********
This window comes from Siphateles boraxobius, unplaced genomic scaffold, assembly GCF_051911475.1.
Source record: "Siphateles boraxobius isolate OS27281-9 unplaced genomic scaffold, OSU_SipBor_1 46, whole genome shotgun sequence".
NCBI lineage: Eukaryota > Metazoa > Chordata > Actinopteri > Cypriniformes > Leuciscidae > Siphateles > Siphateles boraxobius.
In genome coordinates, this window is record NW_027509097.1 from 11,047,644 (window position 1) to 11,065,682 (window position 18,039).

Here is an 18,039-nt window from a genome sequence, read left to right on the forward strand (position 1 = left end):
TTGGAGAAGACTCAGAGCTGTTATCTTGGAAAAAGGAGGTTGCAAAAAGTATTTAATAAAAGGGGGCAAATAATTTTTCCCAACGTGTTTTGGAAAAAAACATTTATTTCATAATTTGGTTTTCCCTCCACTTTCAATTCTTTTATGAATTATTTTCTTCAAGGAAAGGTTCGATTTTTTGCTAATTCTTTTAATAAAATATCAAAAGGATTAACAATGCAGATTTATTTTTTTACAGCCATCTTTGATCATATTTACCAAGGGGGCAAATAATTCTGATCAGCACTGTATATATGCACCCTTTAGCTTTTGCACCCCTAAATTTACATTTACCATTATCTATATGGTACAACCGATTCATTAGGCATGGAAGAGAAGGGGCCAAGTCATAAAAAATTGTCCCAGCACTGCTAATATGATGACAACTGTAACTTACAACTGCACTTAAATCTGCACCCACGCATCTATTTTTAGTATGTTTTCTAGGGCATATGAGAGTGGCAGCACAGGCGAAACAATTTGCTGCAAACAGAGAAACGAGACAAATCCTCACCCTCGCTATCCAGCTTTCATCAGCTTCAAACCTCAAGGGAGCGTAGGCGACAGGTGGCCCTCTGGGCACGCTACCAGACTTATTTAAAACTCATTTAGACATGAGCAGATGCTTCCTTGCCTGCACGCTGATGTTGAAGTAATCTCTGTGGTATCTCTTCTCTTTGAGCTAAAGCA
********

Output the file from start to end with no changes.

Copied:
This window comes from Siphateles boraxobius, unplaced genomic scaffold, assembly GCF_051911475.1.
Source record: "Siphateles boraxobius isolate OS27281-9 unplaced genomic scaffold, OSU_SipBor_1 46, whole genome shotgun sequence".
NCBI lineage: Eukaryota > Metazoa > Chordata > Actinopteri > Cypriniformes > Leuciscidae > Siphateles > Siphateles boraxobius.
In genome coordinates, this window is record NW_027509097.1 from 11,047,644 (window position 1) to 11,065,682 (window position 18,039).

Here is an 18,039-nt window from a genome sequence, read left to right on the forward strand (position 1 = left end):
TTGGAGAAGACTCAGAGCTGTTATCTTGGAAAAAGGAGGTTGCAAAAAGTATTTAATAAAAGGGGGCAAATAATTTTTCCCAACGTGTTTTGGAAAAAAACATTTATTTCATAATTTGGTTTTCCCTCCACTTTCAATTCTTTTATGAATTATTTTCTTCAAGGAAAGGTTCGATTTTTTGCTAATTCTTTTAATAAAATATCAAAAGGATTAACAATGCAGATTTATTTTTTTACAGCCATCTTTGATCATATTTACCAAGGGGGCAAATAATTCTGATCAGCACTGTATATATGCACCCTTTAGCTTTTGCACCCCTAAATTTACATTTACCATTATCTATATGGTACAACCGATTCATTAGGCATGGAAGAGAAGGGGCCAAGTCATAAAAAATTGTCCCAGCACTGCTAATATGATGACAACTGTAACTTACAACTGCACTTAAATCTGCACCCACGCATCTATTTTTAGTATGTTTTCTAGGGCATATGAGAGTGGCAGCACAGGCGAAACAATTTGCTGCAAACAGAGAAACGAGACAAATCCTCACCCTCGCTATCCAGCTTTCATCAGCTTCAAACCTCAAGGGAGCGTAGGCGACAGGTGGCCCTCTGGGCACGCTACCAGACTTATTTAAAACTCATTTAGACATGAGCAGATGCTTCCTTGCCTGCACGCTGATGTTGAAGTAATCTCTGTGGTATCTCTTCTCTTTGAGCTAAAGCA